The Reformed Trinity

The notion of a Holy Trinity, as it applies to theology, derives, depending on which language you’re looking at, from either Theophilus of Antioch or Tertullian of Carthage. The notion of a Holy Trinity, as it applies to starting pitchers, derives from Bret Sayre of Baseball Prospectus. He posited that “the three skills that are most important to the art of pitching [are] getting strikeouts, reducing walks, and keeping the ball on the ground,” and that pitchers who can do all three of those things, as betokened by their above-average stats in those categories, are or can be something special.

Our problem, as seekers after buried Fantasy treasure, is that the guys who qualify for the Trinity are usually special according to any metric you’d care to name. For example, members of the Trinity according to 2015 stats include Clayton Kershaw, Jake Arrieta, Carlos Carrasco, and Dallas Keuchel. Sometimes, though, interesting names pop up. This year’s Trinity also includes Hisashi Iwakuma and Kyle Hendricks, about whom more in a moment.

Of course, “interesting” doesn’t necessarily mean “helpful.” Last season, we proposed a modification of the Holy Trinity, which we wittily dubbed the Holy Quaternity. The results were visionary, as long as your vision consisted of identifying pitchers who’d subsequently suffer season-destroying injuries: Corey Kluber, Madison Bumgarner, Gerrit Cole, but also Marcus Stroman, Zack Wheeler, and T.J. House.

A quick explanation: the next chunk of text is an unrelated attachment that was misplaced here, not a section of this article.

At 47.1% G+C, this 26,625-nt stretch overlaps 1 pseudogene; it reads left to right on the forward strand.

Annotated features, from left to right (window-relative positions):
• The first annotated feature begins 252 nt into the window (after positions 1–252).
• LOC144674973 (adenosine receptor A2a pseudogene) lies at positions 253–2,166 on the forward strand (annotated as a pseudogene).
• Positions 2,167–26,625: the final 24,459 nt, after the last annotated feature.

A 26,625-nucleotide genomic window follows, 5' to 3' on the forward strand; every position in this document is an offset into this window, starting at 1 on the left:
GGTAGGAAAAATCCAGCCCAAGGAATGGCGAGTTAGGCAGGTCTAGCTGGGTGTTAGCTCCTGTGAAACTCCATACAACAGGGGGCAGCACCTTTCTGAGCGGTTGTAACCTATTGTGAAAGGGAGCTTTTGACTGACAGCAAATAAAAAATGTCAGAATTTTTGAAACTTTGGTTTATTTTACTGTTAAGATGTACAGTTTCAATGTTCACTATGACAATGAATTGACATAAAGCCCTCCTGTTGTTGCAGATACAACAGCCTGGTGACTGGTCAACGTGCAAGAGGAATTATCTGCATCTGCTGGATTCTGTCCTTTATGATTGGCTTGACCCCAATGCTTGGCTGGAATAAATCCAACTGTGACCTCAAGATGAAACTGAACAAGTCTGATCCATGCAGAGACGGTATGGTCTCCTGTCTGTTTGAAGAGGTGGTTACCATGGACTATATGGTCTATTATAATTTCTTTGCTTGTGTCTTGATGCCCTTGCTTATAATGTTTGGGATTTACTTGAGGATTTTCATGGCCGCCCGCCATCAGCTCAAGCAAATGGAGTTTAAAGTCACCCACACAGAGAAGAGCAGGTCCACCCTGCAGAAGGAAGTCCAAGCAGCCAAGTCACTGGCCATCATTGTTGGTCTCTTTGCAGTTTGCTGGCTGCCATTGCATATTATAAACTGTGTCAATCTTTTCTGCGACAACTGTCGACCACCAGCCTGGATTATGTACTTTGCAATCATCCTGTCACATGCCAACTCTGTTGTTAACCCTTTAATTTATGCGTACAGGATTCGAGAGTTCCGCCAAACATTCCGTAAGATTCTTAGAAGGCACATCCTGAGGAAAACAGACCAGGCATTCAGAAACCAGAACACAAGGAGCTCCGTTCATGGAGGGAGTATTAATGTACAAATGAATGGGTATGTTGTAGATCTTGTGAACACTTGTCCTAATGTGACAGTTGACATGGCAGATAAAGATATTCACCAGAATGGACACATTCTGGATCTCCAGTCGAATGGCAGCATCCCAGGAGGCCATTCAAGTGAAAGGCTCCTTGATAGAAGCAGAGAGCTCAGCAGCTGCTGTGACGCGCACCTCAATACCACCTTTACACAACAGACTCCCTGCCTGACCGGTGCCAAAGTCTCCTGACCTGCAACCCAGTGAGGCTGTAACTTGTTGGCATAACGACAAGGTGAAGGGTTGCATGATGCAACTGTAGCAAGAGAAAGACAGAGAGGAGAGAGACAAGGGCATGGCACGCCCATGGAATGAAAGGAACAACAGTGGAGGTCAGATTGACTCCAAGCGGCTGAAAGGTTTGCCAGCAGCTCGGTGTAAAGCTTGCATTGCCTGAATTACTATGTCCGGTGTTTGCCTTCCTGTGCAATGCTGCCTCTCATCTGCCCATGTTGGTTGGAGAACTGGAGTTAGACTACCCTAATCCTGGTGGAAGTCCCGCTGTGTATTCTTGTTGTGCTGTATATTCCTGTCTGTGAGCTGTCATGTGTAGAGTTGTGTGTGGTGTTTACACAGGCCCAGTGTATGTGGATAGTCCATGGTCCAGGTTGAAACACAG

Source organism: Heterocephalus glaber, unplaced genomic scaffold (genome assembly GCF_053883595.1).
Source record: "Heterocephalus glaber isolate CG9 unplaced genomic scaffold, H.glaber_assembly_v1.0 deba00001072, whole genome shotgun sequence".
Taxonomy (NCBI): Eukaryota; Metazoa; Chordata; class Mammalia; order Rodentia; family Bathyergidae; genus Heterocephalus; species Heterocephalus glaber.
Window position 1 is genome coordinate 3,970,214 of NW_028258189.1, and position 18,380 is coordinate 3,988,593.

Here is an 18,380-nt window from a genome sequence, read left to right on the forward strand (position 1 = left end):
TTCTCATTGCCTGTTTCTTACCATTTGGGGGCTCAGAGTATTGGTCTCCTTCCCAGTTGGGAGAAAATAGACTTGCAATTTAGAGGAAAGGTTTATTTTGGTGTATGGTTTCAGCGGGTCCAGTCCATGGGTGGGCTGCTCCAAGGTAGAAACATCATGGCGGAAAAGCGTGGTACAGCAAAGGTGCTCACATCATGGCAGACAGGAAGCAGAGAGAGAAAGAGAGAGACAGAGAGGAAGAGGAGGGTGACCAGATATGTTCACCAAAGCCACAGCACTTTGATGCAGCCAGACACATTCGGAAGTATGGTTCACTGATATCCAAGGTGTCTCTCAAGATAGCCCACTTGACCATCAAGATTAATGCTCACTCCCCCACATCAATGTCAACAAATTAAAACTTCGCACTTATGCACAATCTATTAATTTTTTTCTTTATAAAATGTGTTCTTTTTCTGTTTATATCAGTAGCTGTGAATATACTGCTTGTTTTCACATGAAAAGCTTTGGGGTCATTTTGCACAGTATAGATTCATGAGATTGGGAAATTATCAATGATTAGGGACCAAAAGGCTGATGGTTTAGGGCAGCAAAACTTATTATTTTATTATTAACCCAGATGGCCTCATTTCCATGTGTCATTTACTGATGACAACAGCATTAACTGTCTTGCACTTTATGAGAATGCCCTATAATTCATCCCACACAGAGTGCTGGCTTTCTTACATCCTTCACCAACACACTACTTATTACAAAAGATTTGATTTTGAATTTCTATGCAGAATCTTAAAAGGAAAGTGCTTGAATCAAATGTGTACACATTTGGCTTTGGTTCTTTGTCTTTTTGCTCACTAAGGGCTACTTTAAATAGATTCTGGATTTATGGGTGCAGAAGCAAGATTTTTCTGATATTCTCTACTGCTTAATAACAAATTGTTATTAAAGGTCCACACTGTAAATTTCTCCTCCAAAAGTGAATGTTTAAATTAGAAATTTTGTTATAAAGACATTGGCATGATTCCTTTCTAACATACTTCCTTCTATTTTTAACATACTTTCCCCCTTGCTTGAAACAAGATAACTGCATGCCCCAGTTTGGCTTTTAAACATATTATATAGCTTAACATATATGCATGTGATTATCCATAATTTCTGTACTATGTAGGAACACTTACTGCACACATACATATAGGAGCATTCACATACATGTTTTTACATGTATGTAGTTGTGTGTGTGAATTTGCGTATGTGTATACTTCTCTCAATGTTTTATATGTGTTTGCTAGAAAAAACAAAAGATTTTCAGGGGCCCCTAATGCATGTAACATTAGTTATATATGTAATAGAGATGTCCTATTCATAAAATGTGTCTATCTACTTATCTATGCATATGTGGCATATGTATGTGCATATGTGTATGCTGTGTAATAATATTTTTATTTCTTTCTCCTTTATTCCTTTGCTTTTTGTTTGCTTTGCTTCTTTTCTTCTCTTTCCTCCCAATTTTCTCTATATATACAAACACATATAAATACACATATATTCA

Undaunted as ever, though, we have now modified our Quaternity somewhat and are here to tell you the results. One of the big Sabermetric developments in the last few years has been batted-ball stats—not just groundball/flyball stuff, but also how hard a batted ball was hit. We constructed a Quaternity on this scaffolding: pitchers who threw 100 innings or more last season and were (1) above average in their rate of strikeouts per total batters faced; (2) above average—that is, below average—in their rate of unintentional walks plus hit batters as a percentage of total batters faced; (3) above average in their rate of softly-hit balls as a percentage of balls in play; and (4) above average—again, below average—in their rate of hard-hit balls as a percentage of balls in play.